Tuesday, July 10, 2007

The Fishy Miracle of "Cardinal Hume"

Isn't this a pretty flower? BUY ONE. NOW.
OK, let me explain. This is more than just a handsome purple rose, ladies; it's a POWERFUL RECRUITING TOOL. This particular cultivar, called "Cardinal Hume," is the perfect specimen for any gardener who hopes one day to turn into a fish, or who hopes to turn her neighbors into fish. How can a member of the WRONG PHYLUM help us with our glorious cause, you ask? Stop asking questions and take a whiff.
Different sources describe the scent differently, to say the least. This is always the mark of a complex and compelling fragrance. In fact, to say only that much about the scent of "Cardinal Hume" is to damn it with faint praise. It's been compared to cinnamon, overripe fruit, cleaning chemicals, cheap perfume, heavy musk, and, most importantly for our purposes, FISH. Wait'll you see how it affects unsuspecting humans who sniff this flower.
I was visiting a high-toned seaside nursery in England when I personally witnessed the miracle of "Cardinal Hume." A human female accepted an invitation to take a whiff; she stepped backward in surprise; she then turned on her heel and charged straight across the parking lot and into the ocean. Squinky and Gertruuid were with me at the time and can vouch for this incredible story. The salesgirl seemed to consider it a lapse of taste when Gert rounded on her and asked to buy the bush. She was only a kid and could hardly have understood what she was seeing. All I can say is, first, Gert knows a good recruiting tool when she sees one, and second, no woman turning into a Grouper is ever going to have a lick of social delicacy, OK? So she went for it. The story showed up the next day in the papers over there; NOT A SOUL connected it to "Hume," not even in the Letters To The Editor later on. I had my people keeping an eye on that. Further proof of this rose's power over humans, wot? If it affects you at all, you instantly know enough to KEEP YOUR HAIRY MONKEY MOUTH SHUT.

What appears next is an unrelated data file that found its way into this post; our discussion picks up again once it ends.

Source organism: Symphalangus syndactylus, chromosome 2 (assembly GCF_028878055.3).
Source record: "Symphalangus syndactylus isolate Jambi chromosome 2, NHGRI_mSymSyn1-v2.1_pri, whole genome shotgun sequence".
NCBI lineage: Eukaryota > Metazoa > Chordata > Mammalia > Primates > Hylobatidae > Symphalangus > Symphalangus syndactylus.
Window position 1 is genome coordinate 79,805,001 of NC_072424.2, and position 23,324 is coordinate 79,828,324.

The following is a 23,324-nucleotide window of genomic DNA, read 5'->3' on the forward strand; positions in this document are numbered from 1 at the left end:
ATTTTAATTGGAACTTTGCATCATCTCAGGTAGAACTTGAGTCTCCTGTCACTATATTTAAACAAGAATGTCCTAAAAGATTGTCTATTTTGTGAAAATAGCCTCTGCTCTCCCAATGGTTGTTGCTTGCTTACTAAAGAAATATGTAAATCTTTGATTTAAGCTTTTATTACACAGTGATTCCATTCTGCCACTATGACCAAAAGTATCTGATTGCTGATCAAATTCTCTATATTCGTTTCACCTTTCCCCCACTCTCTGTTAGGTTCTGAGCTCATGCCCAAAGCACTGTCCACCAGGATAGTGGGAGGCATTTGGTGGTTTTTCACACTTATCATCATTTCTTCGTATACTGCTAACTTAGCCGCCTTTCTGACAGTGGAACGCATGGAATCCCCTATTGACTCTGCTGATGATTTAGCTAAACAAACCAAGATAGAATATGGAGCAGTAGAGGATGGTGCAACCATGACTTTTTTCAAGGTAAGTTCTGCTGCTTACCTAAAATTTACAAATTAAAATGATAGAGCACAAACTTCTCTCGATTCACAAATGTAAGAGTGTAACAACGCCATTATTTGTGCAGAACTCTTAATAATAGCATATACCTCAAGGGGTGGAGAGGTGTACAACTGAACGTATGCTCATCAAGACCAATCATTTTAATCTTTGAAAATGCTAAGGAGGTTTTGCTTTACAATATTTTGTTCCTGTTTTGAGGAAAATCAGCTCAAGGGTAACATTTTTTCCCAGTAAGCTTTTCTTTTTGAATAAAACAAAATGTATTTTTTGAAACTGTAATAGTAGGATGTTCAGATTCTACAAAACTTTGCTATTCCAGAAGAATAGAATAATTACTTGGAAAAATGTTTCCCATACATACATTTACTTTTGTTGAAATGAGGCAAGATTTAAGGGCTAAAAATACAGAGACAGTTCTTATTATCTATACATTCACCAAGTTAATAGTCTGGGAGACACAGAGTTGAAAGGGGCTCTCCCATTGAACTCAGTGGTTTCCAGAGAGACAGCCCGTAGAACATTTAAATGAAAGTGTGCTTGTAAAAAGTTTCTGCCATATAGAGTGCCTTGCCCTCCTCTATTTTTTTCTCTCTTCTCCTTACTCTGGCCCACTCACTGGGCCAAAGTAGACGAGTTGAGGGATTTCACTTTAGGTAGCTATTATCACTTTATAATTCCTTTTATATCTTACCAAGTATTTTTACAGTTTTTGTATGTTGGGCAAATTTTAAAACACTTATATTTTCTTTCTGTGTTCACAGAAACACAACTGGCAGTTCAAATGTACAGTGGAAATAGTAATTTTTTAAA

I have seen many, many humans sniff this rose in the years since, because I have them flanking the front gate of my secret entrance. Every one of them falls back a step. None of them has plunged yet into the Detroit River, at least not while I happened to be watching; but an astounding number of them have been recruited on the spot. Most of them sign on the same day. That perfume has a real kick to it.
I can't help wondering what old Basil Hume, a landlubber to his last day on earth, would say about the unexpected gift hidden in the plant named after him. Maybe just "Are you kidding? They breed a rose that smells like low tide, and they name it after me?" But I like to think he might have gone for an unexpected swim if he had ever had the chance to inhale the sweet breath of this rose. I recommend that even the eager recruits still up on dry land get access to this rose and take a sniff; all I can tell you is that is smells like home, like Land's End, the place we all want to be. One comes away from the shrub with a renewed sense of purpose.
Even if you just know a human practical joker who'd proven impossible to recruit, this rose makes the perfect gift!
This used to be available in a lot more places, but I found it on just one sales site after 45 minutes of searching. I hate to tell you, but I apparently bought the last one they had, because the sales tage vanished off the site with my purchase. Never mind; they'll have more next year. Meanwhile, IF YOU'RE NICE you can have a slip off one of mine, dipped in rooting compound for your convenience. Wait, that's illegal. You can have some of the flowers, and if you root the stems it is NONE OF MY BUSINESS. Oh, here's the place that sells them:
They appear to prefer e-mail communication at roses@ashdownroses.com

MAIL: Ashdown Roses
PO Box 129
Campobello, SC. 29322
FAX (864) 468-4889

The nursery address is
Ashdown Roses
2220 S. Blackstock Rd.
Landrum, SC. 29356


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